The United States was a new nation in 1803, fourteen years young, when the President ordained the purchase of the Louisiana Territory. The meager population lay near the Atlantic coastline. The remoter areas just east of the Mississippi river were largely uninhabited. The new territory extended nearly a thousand miles farther west—a vast and largely unknown region. Colonization of that distant desert was not even foreseen—it was to be a refuge of displaced Indians living east of the "Father of Waters."1
So the dramatic coup, the Louisiana Purchase, announced publicly with great fanfare on the glorious Fourth of July, was not without its critics. Initial opposition arose when those who viewed the Constitution as a document engraved upon stone claimed that the President had no sanction, no right to execute such a violent shift in national policy. Where was it written, they asked, that a unilateral decision could make such a purchase? What consultation was held with the people's representatives, the Congress? This was an illegal, stealthy abuse of power, they cried—and they could indeed cite chapter and verse to sustain their argument. Strictly construed, the Constitution, the rock upon which the republic rested, allowed no such wild initiative. Thomas Jefferson had played fast and loose with our sacred writ and had reduced the constitution to a mere piece of paper.
Jefferson himself, as was well known, had held the very same "strict constructionist" views about his predecessors' actions. Only masterful counter-argument by his Secretary of the Treasury, Albert Gallatin, convinced Jefferson to go ahead and accept the treaty with France binding the sale. Now he was certain that because the constitution did not explicitly forbid such an action, then he could take it. Now his view was that the office of president could move ahead because the constitution "implied" that he had that power to act. What had begun as an attempt to secure warehousing space along the lower Mississippi had resulted in a major constitutional shift in American history.
Other critics asked whether we had the right to impose our government upon the people of New Orlans, and whether slavery could be introduced into the new territory without explicit constitutional authority. How could the president possibly countenance the further spread of that cruel institution? Even Rufus King, the best informed American in Europe when he represented his country in London at the time of sale, discussed the matter with John Quincy Adams; they concluded that if slavery spread into the new territory it would occasion an inevitable collision between free and slave states.2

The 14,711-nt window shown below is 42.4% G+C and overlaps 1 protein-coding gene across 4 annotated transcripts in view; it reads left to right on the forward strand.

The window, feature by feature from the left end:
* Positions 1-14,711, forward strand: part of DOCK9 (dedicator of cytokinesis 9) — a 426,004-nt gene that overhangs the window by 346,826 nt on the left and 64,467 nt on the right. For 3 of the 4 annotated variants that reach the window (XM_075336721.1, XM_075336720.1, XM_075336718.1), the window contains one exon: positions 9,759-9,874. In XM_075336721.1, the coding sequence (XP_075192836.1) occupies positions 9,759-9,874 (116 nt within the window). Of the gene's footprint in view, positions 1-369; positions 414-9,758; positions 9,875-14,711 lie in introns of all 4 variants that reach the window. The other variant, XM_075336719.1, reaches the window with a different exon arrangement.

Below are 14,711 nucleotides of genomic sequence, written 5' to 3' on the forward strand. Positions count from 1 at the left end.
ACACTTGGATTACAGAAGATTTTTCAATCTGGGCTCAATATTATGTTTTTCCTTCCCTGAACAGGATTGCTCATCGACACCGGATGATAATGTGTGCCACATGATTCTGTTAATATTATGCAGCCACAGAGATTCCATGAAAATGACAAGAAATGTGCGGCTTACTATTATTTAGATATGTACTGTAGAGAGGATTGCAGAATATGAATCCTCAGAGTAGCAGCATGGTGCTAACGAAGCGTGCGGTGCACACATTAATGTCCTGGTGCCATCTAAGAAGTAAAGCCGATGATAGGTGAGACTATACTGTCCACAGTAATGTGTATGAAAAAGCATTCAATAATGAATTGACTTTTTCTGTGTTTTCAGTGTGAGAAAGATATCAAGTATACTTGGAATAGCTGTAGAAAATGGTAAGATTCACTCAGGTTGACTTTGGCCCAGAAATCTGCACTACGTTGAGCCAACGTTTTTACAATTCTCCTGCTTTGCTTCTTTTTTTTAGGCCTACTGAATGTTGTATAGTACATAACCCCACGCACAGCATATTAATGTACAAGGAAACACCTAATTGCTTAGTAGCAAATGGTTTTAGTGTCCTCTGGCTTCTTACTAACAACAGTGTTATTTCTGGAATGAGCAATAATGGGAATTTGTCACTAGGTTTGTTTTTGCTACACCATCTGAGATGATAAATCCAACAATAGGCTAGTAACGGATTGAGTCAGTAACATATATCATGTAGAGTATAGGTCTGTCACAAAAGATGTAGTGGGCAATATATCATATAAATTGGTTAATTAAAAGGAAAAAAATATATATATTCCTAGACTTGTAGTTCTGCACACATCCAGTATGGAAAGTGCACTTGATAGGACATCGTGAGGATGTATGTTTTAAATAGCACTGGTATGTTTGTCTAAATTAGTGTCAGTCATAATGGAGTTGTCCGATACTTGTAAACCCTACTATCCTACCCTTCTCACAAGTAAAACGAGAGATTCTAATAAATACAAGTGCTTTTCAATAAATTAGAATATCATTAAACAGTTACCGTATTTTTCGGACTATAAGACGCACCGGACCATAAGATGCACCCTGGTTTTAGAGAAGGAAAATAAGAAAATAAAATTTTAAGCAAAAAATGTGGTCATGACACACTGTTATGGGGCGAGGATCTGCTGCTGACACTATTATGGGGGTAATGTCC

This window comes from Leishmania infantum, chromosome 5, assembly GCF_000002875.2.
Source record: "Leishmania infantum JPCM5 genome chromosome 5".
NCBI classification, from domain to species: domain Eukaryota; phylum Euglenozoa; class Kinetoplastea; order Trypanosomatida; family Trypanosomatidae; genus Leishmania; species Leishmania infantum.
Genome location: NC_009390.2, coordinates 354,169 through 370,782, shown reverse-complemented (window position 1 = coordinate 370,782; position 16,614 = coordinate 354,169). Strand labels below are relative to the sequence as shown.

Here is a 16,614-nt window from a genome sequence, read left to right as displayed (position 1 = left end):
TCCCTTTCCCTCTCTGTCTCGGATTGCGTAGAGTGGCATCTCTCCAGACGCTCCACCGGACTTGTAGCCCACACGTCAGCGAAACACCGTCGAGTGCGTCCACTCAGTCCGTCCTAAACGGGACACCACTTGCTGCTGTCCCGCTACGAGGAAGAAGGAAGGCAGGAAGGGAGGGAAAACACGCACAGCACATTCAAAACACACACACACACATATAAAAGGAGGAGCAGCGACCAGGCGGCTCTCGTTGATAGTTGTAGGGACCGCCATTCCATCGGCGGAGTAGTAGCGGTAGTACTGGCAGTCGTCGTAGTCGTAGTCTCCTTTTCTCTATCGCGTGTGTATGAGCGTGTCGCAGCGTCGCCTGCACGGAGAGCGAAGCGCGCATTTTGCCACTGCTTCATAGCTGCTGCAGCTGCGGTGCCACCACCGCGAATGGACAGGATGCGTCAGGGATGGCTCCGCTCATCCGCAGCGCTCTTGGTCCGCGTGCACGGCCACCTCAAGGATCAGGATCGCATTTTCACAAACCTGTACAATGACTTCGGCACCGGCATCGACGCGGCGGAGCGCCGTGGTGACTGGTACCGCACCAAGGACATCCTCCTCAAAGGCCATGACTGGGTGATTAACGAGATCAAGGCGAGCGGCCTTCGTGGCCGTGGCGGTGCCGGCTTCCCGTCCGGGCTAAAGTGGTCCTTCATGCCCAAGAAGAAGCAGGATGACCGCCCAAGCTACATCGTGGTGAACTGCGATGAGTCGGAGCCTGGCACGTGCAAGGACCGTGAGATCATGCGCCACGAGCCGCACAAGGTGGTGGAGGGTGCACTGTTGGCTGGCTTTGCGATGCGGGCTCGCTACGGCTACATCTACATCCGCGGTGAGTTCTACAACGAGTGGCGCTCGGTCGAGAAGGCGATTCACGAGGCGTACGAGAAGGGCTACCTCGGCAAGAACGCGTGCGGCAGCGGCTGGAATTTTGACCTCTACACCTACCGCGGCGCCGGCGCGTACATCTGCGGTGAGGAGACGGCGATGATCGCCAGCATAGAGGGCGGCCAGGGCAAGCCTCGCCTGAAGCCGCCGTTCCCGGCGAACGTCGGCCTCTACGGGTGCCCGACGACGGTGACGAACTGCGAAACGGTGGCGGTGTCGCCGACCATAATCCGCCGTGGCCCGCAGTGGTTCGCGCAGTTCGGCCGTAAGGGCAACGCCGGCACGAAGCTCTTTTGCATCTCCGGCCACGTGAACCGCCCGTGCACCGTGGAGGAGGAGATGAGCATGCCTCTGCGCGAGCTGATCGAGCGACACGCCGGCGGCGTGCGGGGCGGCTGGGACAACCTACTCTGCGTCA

Jefferson sought to counter this slave-free argument by restricting American colonization in the new territory. His view was that it should be a reserve for Indians. There were powerful and numerous tribes east of the great river. If they could be offered lands to its west, the country then could be filled in more humanely, more justly. He had already instructed Lewis to be especially cognizant of the native American communities through which he passed—to be alert to culture, customs, speech, dress, diet—all the knowledge the government would need to meld eastern and western Indian cultures.
Also, Jefferson sought to control that most intractable of American habits—doing business with Indians. The traders were already up the Missouri, but in an abrupt shift of national policy, only the government could do business in the trans-Mississppi west. Indeed when William Clark, after his return from the great exploration, became governor of upper Louisiana—the Missouri territory and areas to the northwest—he spent a great deal of time on this issue. Jefferson was never able to realize that goal of controlling trade in goods with Indians—no president ever was.
If there was a single unyielding American national characteristic, it was land hunger. Slave or free, Indian or not, land hunger drove a westward push so fast, so intensely, so relentlessly, that by the time of Thomas Jefferson's death (and John Adam's on that same Fourth of July, 1826), the Louisiana Territory was already becoming a plowed and cultivated land.
It may well be argued that the most important of all developments arising from this fortuitous sale by a capricious French ruler, was psychological. Americans became continental to be sure, but in order to achieve that, they had to become westerners. Jefferson was already a forerunner in this arena. He never came west, but he felt it in his bones. His faith in that momentous purchase is proof of the contention. But now a whole energetic populace, in rapidly increasing numbers, began chasing the rainbow toward the Pacific shore.
1. Officially, Indian populations in the territory being unknown, Louisiana in 1785 had included an estimated 14,215 whites, 1,303 "free people of color," and 16,544 slaves, for a total of 32,062 souls. In 1804 it had grown by perhaps 20,000.
2. The "Missouri Compromise" of 1820 was to allow Missouri to join the Union as a slave state, but made free soil of the rest of Louisiana north of its southern boundary. Thus continued the long argument over the extension of slavery that led to the Civil War four decades later.